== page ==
Wednesday, April 25, 2007

boltzmann in action selection

I've been replicating across some of the functionality of my TD(lambda) bridge player project into Java to test in Tyrrell's world. Last night, I fixed a kind of obvious bug that had slipped me for a week or so and made it work hopefully properly, at least for the TD(0) case.

The performance in Tyrrell's world wasn't all that great though, so I started decreasing the softmax temperature parameter to make it a bit more greedy... here's an interesting result:

with temperature ~=0.8:
Steps: 255 Sexed: 0
Steps: 11 Sexed: 0
Steps: 263 Sexed: 0
Steps: 274 Sexed: 0
Steps: 211 Sexed: 0
Steps: 257 Sexed: 0
Steps: 253 Sexed: 0
Steps: 251 Sexed: 0
Steps: 254 Sexed: 0
Steps: 307 Sexed: 0
Steps: 428 Sexed: 0

with temperature=0.14:
Steps: 391 Sexed: 0
Steps: 392 Sexed: 0
Steps: 393 Sexed: 0
Steps: 393 Sexed: 0
Steps: 392 Sexed: 0
Steps: 391 Sexed: 0
Steps: 394 Sexed: 0
Steps: 391 Sexed: 0
Steps: 394 Sexed: 0
Steps: 391 Sexed: 0
Steps: 392 Sexed: 0
Steps: 393 Sexed: 0

I'd have thought survivability was random if you did practically nothing, but I guess not? Anyway, that's obviously a bit too low.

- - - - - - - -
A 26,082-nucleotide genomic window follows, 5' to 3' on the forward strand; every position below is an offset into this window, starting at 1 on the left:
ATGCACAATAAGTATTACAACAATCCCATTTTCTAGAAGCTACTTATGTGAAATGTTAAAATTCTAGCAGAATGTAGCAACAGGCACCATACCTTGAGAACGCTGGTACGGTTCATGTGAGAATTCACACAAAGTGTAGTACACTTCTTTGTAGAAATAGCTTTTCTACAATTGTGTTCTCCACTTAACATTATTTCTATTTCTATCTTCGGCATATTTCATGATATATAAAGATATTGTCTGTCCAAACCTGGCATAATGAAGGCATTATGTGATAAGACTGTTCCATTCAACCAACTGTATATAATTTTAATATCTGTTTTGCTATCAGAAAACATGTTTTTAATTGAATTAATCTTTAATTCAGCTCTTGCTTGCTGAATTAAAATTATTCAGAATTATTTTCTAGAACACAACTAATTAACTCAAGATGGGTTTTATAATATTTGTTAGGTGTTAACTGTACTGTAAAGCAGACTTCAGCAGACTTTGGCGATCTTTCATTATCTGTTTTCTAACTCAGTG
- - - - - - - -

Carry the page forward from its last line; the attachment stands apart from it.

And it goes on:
Monday, April 23, 2007


Well, that was one hoor of an assignment. We were basically given a month's extension - I had it practically finished except for the extra CALL tile handling - function prologue (callee-save and copying formals) and epilogue (restoring callee-saves and setting up return value) when it was originally due, and left it on hold until a few days ago.

Actually getting CALL working even half-properly was a total headwrecker. The documentation was shit, and there are still unexplained issues that I don't understand - for one, incoming parameters get copied into temporaries that are never referenced... instead, what look like older temporaries are used. Sob.

Monday, April 16, 2007

czt -> community Z tools

Here's a tip for anyone who needs to put a Z specification together quickly.

Never, ever, ever, ever, EVER use CZT. It is the most frustrating, dog-slow piece of shit software package I have used in my life, without exaggeration. With jEdit it's just unstable and crashy enough to warn the user away immediately.

As a plugin for Eclipse, it starts out nice, then after about one page of simple Z schemas, it parses the buffer repeatedly on every single keystroke, even if you tell it not to in the configuration page. It throws syntax errors on things that look right according to any examples of Z I have ((i,j) of a natural x natural type referenced in an axiomatic definition).

It started out in a promising fashion, and the output through latex looks nice, but now I'm in a position where I don't understand the errors it's giving me (after the unbelievable 3 minute delay every time I make a change (ie: hit some keys)) so I can't even convert what I have to tex and work on that directly - I have to delete all of the code that causes errors as quickly as possible so it will parse the buffer successfully.

Never, ever touch this stinking pile of pain. It's just not worth it.